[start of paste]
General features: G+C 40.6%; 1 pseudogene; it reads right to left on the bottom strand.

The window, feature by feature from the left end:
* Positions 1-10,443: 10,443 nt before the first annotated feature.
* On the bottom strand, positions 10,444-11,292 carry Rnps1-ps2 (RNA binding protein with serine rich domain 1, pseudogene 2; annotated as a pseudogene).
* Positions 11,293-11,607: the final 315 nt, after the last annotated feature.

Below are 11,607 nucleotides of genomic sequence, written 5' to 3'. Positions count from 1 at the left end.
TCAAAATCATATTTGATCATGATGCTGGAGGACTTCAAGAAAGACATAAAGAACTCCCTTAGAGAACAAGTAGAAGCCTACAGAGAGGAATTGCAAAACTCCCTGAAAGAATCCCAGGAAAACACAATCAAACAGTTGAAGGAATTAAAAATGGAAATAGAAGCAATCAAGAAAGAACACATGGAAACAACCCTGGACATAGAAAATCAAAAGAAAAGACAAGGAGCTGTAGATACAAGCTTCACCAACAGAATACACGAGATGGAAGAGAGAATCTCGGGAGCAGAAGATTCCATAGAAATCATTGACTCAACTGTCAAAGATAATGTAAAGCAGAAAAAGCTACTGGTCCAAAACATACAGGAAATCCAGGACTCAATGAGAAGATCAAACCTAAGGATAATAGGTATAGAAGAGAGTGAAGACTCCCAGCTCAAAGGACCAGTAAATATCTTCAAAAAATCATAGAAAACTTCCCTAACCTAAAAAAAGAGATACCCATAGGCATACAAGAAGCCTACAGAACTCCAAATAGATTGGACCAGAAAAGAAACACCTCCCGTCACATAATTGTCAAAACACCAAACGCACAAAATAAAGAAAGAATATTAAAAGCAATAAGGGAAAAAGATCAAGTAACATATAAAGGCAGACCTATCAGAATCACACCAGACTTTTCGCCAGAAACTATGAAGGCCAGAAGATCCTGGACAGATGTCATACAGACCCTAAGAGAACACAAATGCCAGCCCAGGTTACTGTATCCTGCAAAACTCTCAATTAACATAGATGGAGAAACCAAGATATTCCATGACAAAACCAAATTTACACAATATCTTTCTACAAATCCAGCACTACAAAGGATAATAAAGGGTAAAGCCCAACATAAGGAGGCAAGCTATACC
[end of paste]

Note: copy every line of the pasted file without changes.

General features: G+C 40.6%; 1 pseudogene; it reads right to left on the bottom strand.

The window, feature by feature from the left end:
* Positions 1-10,443: 10,443 nt before the first annotated feature.
* On the bottom strand, positions 10,444-11,292 carry Rnps1-ps2 (RNA binding protein with serine rich domain 1, pseudogene 2; annotated as a pseudogene).
* Positions 11,293-11,607: the final 315 nt, after the last annotated feature.

Below are 11,607 nucleotides of genomic sequence, written 5' to 3'. Positions count from 1 at the left end.
TCAAAATCATATTTGATCATGATGCTGGAGGACTTCAAGAAAGACATAAAGAACTCCCTTAGAGAACAAGTAGAAGCCTACAGAGAGGAATTGCAAAACTCCCTGAAAGAATCCCAGGAAAACACAATCAAACAGTTGAAGGAATTAAAAATGGAAATAGAAGCAATCAAGAAAGAACACATGGAAACAACCCTGGACATAGAAAATCAAAAGAAAAGACAAGGAGCTGTAGATACAAGCTTCACCAACAGAATACACGAGATGGAAGAGAGAATCTCGGGAGCAGAAGATTCCATAGAAATCATTGACTCAACTGTCAAAGATAATGTAAAGCAGAAAAAGCTACTGGTCCAAAACATACAGGAAATCCAGGACTCAATGAGAAGATCAAACCTAAGGATAATAGGTATAGAAGAGAGTGAAGACTCCCAGCTCAAAGGACCAGTAAATATCTTCAAAAAATCATAGAAAACTTCCCTAACCTAAAAAAAGAGATACCCATAGGCATACAAGAAGCCTACAGAACTCCAAATAGATTGGACCAGAAAAGAAACACCTCCCGTCACATAATTGTCAAAACACCAAACGCACAAAATAAAGAAAGAATATTAAAAGCAATAAGGGAAAAAGATCAAGTAACATATAAAGGCAGACCTATCAGAATCACACCAGACTTTTCGCCAGAAACTATGAAGGCCAGAAGATCCTGGACAGATGTCATACAGACCCTAAGAGAACACAAATGCCAGCCCAGGTTACTGTATCCTGCAAAACTCTCAATTAACATAGATGGAGAAACCAAGATATTCCATGACAAAACCAAATTTACACAATATCTTTCTACAAATCCAGCACTACAAAGGATAATAAAGGGTAAAGCCCAACATAAGGAGGCAAGCTATACC